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  1. Astrea

    Astrea Member

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    How do you decide what genre your book fits into?

    Discussion in 'By the Genre' started by Astrea, Aug 23, 2020.

    My work never conforms to any of the genres. I just write my story, and it is whatever it turns out to be. Does anyone else have this problem/issue?
     
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  2. Steerpike

    Steerpike Felis amatus Contributor

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    It’s not a problem per se. Genre boundaries are fuzzy and that’s a good thing, imo. When you’re ready to approach an agent or editor it’s a good idea to have at least some understanding of the broad genre category you fall into.
     
  3. Davi Mai

    Davi Mai Banned Supporter

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    Yes, I have this problem too. I bounce between Humor/Satire, Erotica, Horror. A lot of my stuff has all three (or at least, I'd like to think so). So when I'm made to choose only one, its hard.
     
  4. Lazaares

    Lazaares Senior Member

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    No book fits into one genre and categorization hinges solely on what baskets are available. I did a quick search on a favourite - Metro 2033 - where it's put on Amazon. It's a post-apocalyptic adventure story, placed under ... science fiction. Merle's Malevil is placed in the same section so it seems like books that fall between the cracks are thrown somewhere ... logical? Consistent. It's also a post-apocalyptic novel but one that features absolutely no science whatsoever. Bahnwärter Thiel - a German work of psychological realism - is put under "Action and Adventure". Pah. I'll stop.

    Nevertheless, genres are there for a reason - they help us find what we look for and organize what we already have so that others can find them better. Thus, the real question is never "What genre does my book fall into?" but more precisely "Under what category would my readers search for my book?" and "What genre's agent would best represent / handle my book?". Pragmatism.
     
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  5. Astrea

    Astrea Member

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    I know the genres. I generally have to use about four of them, so I use general fiction.
     
  6. marshipan

    marshipan Contributor Contributor

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    The book I'm writing right now I had to do some research to remove extra genres that wouldn't help it in the Amazon store. I looked at all the bestseller charts in each potential genre and saw what was on there. For instance, I might have chosen gothic romance but when I looked at the chart it was all dark mafia romance, secret societies, and nothing like mine. Same with southern gothic, it was all literature and general fiction whereas mine is a paranormal romance at the heart so I decided not to mess with gothic genres at all. Then I wasn't sure if it really qualified for horror but I saw a lot of similar books to mine there so I decided to do that. Then, Dark Fantasy was all LitRPG/harem type stuff so I decided that was irrelevant for me.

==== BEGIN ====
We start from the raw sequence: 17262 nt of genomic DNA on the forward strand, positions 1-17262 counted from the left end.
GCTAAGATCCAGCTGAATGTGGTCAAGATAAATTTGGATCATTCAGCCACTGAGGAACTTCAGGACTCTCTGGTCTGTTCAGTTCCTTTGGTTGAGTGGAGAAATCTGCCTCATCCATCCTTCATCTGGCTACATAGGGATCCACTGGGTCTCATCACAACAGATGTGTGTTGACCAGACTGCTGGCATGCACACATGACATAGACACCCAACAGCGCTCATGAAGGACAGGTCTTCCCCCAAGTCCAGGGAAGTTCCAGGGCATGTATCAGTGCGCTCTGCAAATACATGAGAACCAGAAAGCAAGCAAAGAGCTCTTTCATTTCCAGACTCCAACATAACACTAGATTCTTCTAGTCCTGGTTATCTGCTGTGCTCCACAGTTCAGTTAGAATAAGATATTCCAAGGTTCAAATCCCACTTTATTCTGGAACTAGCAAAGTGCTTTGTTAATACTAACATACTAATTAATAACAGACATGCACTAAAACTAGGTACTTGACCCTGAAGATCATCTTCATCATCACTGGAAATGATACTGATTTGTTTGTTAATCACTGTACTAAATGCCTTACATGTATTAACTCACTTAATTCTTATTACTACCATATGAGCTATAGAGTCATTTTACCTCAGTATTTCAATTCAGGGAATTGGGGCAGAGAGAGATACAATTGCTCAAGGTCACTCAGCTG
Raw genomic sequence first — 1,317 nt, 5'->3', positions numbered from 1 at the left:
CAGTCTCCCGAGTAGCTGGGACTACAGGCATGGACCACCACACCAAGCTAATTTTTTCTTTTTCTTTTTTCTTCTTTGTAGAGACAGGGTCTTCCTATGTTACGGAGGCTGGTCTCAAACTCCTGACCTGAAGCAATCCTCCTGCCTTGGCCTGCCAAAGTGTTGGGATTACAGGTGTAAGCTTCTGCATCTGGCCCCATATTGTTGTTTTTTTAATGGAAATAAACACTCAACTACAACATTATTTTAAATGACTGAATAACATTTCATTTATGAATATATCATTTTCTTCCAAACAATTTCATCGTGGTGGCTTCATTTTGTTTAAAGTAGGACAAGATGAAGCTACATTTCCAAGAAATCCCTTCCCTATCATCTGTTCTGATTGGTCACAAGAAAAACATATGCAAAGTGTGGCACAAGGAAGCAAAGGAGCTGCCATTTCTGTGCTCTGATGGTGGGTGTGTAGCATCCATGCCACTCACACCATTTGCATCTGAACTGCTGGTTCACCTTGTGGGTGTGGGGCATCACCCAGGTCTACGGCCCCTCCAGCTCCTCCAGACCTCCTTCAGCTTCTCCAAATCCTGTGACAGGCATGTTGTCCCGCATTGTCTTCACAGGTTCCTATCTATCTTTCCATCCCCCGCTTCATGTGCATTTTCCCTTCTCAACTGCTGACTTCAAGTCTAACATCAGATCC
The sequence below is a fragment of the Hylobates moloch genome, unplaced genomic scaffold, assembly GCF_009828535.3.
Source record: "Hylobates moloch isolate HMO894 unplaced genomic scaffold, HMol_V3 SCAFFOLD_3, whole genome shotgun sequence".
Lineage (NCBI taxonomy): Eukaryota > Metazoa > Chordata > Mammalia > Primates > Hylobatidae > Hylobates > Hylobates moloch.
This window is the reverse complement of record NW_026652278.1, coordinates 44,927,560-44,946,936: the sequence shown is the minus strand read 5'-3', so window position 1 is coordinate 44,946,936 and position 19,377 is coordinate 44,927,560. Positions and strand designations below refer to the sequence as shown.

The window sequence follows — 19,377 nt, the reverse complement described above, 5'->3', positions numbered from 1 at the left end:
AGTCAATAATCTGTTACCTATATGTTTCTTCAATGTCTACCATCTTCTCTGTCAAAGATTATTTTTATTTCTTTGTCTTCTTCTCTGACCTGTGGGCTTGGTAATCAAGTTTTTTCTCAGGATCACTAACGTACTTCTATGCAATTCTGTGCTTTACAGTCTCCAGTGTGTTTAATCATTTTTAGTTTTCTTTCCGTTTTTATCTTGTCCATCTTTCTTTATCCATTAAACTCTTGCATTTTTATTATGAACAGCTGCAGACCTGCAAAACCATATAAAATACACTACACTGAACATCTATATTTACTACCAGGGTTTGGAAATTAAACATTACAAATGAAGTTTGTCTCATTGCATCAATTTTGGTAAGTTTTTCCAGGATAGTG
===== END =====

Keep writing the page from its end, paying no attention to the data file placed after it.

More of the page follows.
But now that I recall, I know you don't publish to Amazon. Smashwords I find harder to research on but I've only ever published a couple erotica on it. I remember not liking the search function, being confused by how relevant keywords were, and was never able to identify bestseller charts. I'd still do the same type of research I do for Amazon and just search around until I get a clear idea of where my story fits the best.
     
  7. Astrea

    Astrea Member

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    Romance does the best on Smashwords. Once or twice a year they put out a newsletter on how well the genres are doing. I don't write romance, but my novels always contain a love story. I just won't do Amazon because Bezo is despicable in way too many ways. I don't work someone I consider a devil incarnate.
     
  8. Laurin Kelly

    Laurin Kelly Contributor Contributor

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    It's just one contemporary Romance author's experience, but taking a quick look at my sales stats from when I was traditionally published on multiple platforms, it looks like roughly 2% of my sales were attributed to Smashwords from 2016 - 2019.
     
  9. Astrea

    Astrea Member

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    I'm looking for other platforms. Any suggestions other than Amazon? That's one of the reasons I joined this forum. I absolutely will not sell through Amazon. They want to own everyone's rights and kill all the competition. When the competition is gone, they own us.
     
  10. Cephus

    Cephus Contributor Contributor

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    Then you're just throwing away 99% of your money. It doesn't matter if you like Amazon or not, that's where the self-publishing money is. You have to decide if you want to make money or if you want to make a political statement. Pick one. You can't have both.